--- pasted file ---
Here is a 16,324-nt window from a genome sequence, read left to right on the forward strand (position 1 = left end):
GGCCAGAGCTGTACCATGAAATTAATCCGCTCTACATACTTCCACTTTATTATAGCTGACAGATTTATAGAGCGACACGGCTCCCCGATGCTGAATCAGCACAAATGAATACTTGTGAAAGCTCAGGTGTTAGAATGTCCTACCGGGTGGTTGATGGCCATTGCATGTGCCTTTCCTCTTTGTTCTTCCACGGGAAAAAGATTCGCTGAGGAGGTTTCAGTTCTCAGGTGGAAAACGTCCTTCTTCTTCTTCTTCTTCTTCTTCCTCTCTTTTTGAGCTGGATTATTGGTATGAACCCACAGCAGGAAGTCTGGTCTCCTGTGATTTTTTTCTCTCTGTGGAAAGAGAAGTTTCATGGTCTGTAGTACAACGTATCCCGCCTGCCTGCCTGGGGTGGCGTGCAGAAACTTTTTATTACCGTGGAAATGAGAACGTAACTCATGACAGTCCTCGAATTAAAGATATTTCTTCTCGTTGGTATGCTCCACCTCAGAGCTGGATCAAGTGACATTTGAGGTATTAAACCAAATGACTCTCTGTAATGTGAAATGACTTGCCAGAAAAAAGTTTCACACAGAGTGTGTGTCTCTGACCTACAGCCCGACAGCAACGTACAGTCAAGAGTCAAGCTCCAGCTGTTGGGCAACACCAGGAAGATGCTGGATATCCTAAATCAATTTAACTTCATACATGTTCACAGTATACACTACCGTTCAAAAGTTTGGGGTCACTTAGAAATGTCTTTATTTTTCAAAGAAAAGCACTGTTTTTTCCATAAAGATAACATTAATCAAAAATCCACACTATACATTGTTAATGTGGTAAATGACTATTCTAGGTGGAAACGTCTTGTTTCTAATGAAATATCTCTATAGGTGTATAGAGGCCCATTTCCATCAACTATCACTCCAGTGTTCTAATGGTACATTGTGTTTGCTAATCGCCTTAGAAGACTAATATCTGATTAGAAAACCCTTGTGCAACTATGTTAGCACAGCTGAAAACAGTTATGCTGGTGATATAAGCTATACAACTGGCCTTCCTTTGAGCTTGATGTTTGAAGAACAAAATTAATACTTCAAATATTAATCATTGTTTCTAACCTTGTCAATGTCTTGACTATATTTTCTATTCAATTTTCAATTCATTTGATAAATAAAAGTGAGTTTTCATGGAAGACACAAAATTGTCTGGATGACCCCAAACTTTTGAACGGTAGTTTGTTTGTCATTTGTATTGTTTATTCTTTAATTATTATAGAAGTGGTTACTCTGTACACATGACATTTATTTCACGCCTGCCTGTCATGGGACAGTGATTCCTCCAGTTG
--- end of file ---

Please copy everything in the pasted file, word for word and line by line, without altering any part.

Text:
Here is a 16,324-nt window from a genome sequence, read left to right on the forward strand (position 1 = left end):
GGCCAGAGCTGTACCATGAAATTAATCCGCTCTACATACTTCCACTTTATTATAGCTGACAGATTTATAGAGCGACACGGCTCCCCGATGCTGAATCAGCACAAATGAATACTTGTGAAAGCTCAGGTGTTAGAATGTCCTACCGGGTGGTTGATGGCCATTGCATGTGCCTTTCCTCTTTGTTCTTCCACGGGAAAAAGATTCGCTGAGGAGGTTTCAGTTCTCAGGTGGAAAACGTCCTTCTTCTTCTTCTTCTTCTTCTTCCTCTCTTTTTGAGCTGGATTATTGGTATGAACCCACAGCAGGAAGTCTGGTCTCCTGTGATTTTTTTCTCTCTGTGGAAAGAGAAGTTTCATGGTCTGTAGTACAACGTATCCCGCCTGCCTGCCTGGGGTGGCGTGCAGAAACTTTTTATTACCGTGGAAATGAGAACGTAACTCATGACAGTCCTCGAATTAAAGATATTTCTTCTCGTTGGTATGCTCCACCTCAGAGCTGGATCAAGTGACATTTGAGGTATTAAACCAAATGACTCTCTGTAATGTGAAATGACTTGCCAGAAAAAAGTTTCACACAGAGTGTGTGTCTCTGACCTACAGCCCGACAGCAACGTACAGTCAAGAGTCAAGCTCCAGCTGTTGGGCAACACCAGGAAGATGCTGGATATCCTAAATCAATTTAACTTCATACATGTTCACAGTATACACTACCGTTCAAAAGTTTGGGGTCACTTAGAAATGTCTTTATTTTTCAAAGAAAAGCACTGTTTTTTCCATAAAGATAACATTAATCAAAAATCCACACTATACATTGTTAATGTGGTAAATGACTATTCTAGGTGGAAACGTCTTGTTTCTAATGAAATATCTCTATAGGTGTATAGAGGCCCATTTCCATCAACTATCACTCCAGTGTTCTAATGGTACATTGTGTTTGCTAATCGCCTTAGAAGACTAATATCTGATTAGAAAACCCTTGTGCAACTATGTTAGCACAGCTGAAAACAGTTATGCTGGTGATATAAGCTATACAACTGGCCTTCCTTTGAGCTTGATGTTTGAAGAACAAAATTAATACTTCAAATATTAATCATTGTTTCTAACCTTGTCAATGTCTTGACTATATTTTCTATTCAATTTTCAATTCATTTGATAAATAAAAGTGAGTTTTCATGGAAGACACAAAATTGTCTGGATGACCCCAAACTTTTGAACGGTAGTTTGTTTGTCATTTGTATTGTTTATTCTTTAATTATTATAGAAGTGGTTACTCTGTACACATGACATTTATTTCACGCCTGCCTGTCATGGGACAGTGATTCCTCCAGTTG